Accusative Case

The English Accusative Case Treated with Examples

In English and some European language, when a verbOpens in new window (a participleOpens in new window or gerundOpens in new window) indicates an action which is directed towards some object, the word indicating that objectOpens in new window stands in the objective relation to the verb. Thus, the Accusative case (or, as it is usually called, Objective case), is the grammatical case used to mark the direct object of a transitive verb. In other words, it is the case which a nounOpens in new window or pronounOpens in new window takes when it stands for the object of the action spoken of in some verb, or when it comes after a prepositionOpens in new window.

Consider the following sentences:
  • The stone struck the boy.
  • John was riding in a coach.

In the sentence, “The stone struck the boy,” the act of striking is spoken of as being directed to a certain object, (namely, boy). The word boy, which indicate the object of the action, is called object of the verb, and is in the objective relation (accusative case) to the verb 'struck'. However, in the second sentence, “John was riding in a coach,” the noun coach, which comes after the preposition in, is in the objective relation (accusative case) to the preposition 'in'.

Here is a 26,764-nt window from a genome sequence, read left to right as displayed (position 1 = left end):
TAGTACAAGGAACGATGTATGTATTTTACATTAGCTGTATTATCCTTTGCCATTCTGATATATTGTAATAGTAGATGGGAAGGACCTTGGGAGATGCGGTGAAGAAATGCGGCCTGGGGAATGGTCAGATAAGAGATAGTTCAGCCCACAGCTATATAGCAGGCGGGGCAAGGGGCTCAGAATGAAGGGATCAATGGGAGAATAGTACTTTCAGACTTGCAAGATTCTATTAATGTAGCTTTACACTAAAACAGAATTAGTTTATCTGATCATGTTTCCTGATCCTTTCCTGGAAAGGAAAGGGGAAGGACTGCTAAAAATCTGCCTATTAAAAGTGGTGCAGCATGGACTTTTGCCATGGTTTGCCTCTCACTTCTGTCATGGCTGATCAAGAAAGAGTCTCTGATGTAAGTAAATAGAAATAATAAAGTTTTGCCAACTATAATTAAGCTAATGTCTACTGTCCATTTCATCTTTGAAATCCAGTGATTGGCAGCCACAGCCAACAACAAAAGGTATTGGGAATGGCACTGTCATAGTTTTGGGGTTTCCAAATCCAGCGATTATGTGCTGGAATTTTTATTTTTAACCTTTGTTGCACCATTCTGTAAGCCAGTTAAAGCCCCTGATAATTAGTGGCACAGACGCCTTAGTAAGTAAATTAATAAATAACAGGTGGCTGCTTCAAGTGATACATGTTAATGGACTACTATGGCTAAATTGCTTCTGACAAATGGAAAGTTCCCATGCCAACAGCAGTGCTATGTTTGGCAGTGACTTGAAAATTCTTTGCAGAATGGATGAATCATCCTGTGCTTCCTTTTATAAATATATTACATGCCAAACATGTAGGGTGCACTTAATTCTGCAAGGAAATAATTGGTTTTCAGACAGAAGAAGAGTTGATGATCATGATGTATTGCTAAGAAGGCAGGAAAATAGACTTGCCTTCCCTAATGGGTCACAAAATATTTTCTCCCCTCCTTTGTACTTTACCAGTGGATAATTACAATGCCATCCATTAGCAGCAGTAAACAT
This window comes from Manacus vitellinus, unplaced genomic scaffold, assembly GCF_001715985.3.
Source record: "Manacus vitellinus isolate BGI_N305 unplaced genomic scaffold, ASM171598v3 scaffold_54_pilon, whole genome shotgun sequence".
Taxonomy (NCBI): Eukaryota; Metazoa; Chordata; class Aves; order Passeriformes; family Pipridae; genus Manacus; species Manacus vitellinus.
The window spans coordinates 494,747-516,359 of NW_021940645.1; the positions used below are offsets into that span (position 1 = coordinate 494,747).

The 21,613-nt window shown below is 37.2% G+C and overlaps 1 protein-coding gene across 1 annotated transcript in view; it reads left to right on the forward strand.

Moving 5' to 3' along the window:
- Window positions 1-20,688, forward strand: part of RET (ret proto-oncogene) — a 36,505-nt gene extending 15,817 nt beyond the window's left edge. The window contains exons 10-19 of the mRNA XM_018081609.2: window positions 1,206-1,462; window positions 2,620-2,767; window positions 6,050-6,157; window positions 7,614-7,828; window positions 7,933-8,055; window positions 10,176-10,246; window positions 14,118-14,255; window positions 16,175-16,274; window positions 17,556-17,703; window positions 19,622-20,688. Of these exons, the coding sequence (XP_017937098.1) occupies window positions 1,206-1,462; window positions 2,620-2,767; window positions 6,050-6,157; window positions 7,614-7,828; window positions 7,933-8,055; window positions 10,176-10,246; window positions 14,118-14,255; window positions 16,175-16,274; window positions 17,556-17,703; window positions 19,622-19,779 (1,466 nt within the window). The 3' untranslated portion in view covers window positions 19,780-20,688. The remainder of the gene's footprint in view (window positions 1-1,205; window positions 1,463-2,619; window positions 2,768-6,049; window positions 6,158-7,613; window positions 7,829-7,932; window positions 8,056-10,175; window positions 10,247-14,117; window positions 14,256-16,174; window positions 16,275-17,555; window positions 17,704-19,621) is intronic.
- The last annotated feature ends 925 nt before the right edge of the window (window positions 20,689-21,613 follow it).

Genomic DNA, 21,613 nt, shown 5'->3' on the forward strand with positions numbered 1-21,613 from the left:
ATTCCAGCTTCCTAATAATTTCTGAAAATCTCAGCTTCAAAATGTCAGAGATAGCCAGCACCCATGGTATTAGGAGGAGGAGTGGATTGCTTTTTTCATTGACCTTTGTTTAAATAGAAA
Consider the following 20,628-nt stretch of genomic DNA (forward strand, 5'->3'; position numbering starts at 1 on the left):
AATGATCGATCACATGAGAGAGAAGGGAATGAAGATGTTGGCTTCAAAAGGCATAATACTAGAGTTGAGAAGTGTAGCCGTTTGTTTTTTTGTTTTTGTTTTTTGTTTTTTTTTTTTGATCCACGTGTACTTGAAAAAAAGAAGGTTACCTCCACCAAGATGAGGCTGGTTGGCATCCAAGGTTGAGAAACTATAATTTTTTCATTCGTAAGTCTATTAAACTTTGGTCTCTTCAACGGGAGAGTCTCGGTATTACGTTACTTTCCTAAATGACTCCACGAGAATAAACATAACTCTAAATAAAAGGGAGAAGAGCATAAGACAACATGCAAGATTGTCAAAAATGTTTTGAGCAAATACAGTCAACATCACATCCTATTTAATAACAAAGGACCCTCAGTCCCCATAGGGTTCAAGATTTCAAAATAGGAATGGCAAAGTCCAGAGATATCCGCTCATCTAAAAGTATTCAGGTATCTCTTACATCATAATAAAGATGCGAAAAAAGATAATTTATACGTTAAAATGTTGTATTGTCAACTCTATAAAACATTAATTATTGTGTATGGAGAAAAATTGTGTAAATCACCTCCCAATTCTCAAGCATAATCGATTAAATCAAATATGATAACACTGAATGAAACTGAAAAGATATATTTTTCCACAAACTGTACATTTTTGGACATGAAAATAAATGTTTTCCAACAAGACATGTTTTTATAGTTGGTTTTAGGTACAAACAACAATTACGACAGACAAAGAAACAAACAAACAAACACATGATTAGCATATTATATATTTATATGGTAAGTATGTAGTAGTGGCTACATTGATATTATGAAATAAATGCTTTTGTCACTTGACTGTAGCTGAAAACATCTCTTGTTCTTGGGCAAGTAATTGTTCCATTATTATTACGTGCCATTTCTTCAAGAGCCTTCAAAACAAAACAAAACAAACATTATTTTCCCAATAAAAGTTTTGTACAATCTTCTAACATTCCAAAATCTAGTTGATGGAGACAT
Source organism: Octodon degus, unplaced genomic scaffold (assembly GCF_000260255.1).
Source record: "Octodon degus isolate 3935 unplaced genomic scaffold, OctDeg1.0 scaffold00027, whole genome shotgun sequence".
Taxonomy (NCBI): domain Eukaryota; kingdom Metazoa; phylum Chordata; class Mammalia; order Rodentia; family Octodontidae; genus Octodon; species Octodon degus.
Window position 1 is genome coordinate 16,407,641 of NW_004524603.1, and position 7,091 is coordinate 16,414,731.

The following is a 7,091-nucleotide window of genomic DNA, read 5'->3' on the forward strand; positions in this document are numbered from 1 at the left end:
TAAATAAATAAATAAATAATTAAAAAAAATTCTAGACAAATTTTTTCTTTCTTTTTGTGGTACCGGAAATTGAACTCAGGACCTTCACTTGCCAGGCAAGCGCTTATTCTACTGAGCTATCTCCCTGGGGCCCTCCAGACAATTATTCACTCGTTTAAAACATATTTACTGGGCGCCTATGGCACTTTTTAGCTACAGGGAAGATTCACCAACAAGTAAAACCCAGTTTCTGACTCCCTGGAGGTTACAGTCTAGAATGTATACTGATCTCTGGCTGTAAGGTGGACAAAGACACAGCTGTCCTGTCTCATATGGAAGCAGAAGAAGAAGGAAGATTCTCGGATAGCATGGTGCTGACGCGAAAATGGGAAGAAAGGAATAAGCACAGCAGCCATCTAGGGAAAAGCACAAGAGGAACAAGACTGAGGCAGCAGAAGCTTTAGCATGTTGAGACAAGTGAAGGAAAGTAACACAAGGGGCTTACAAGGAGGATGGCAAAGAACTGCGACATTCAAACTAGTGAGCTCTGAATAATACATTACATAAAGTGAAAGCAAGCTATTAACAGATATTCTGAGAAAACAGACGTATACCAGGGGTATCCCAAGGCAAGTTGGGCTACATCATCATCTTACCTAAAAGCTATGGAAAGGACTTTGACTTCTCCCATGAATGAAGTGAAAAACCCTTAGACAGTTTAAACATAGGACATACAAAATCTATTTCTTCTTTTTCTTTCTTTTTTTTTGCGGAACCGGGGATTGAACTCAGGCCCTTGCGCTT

Consider also the following:
  • Seeing the tumult, I went out.
    (tumult is in the objective relation (accusative case) to the participle ‘seeing’.
  • Hating one’s neighbor is forbidden by the Gospel.
    (Here, neighbor is in the objective relation (accusative case) to the gerund ‘hating’.
Note the following:
  1. The object of a verb is the word, phraseOpens in new window, or clauseOpens in new window which stands for the object of the action described by the verb.
  2. As an action can be exerted only upon a thing, it is only a substantiveOpens in new window, or a phrase or clause which is equivalent to substantive, that can stand in the objective relation to a verb, participle, or gerund. An adjectiveOpens in new window cannot be the object of a verb.
  3. The objective relation is expressed by the rule, that “transitive verbsOpens in new window, with their imperfect participles and gerunds, govern nouns and pronouns in the accusative case.”
  4. In compound sentences an entire clause may be in the objective relation to a verb, participle, or gerund.

More on Accusative case

When a noun in the objective case is governed by a verb, the noun in the objective case answers to the question formed by putting whom or what before the verb and its subjectOpens in new window. This is so in the example we observed in the beginning of this study, “Whom or what did the stone strike?” (the answer is “boy.”)

Consider the following examples:
    1.  She studies English.
  • What does she study? (the answer is) English
  • Therefore, English is in the Accusative Case.
  • 2.  Genesis manufacture computer programs.
  • What do Genesis manufacture? (the answer is) computer programs
  • Therefore, computer programs is in the Accusative Case.
  • 3.  He loves Alice
  • Whom does he love? (the answer is) Alice
  • Therefore, Alice is in the Accusative Case.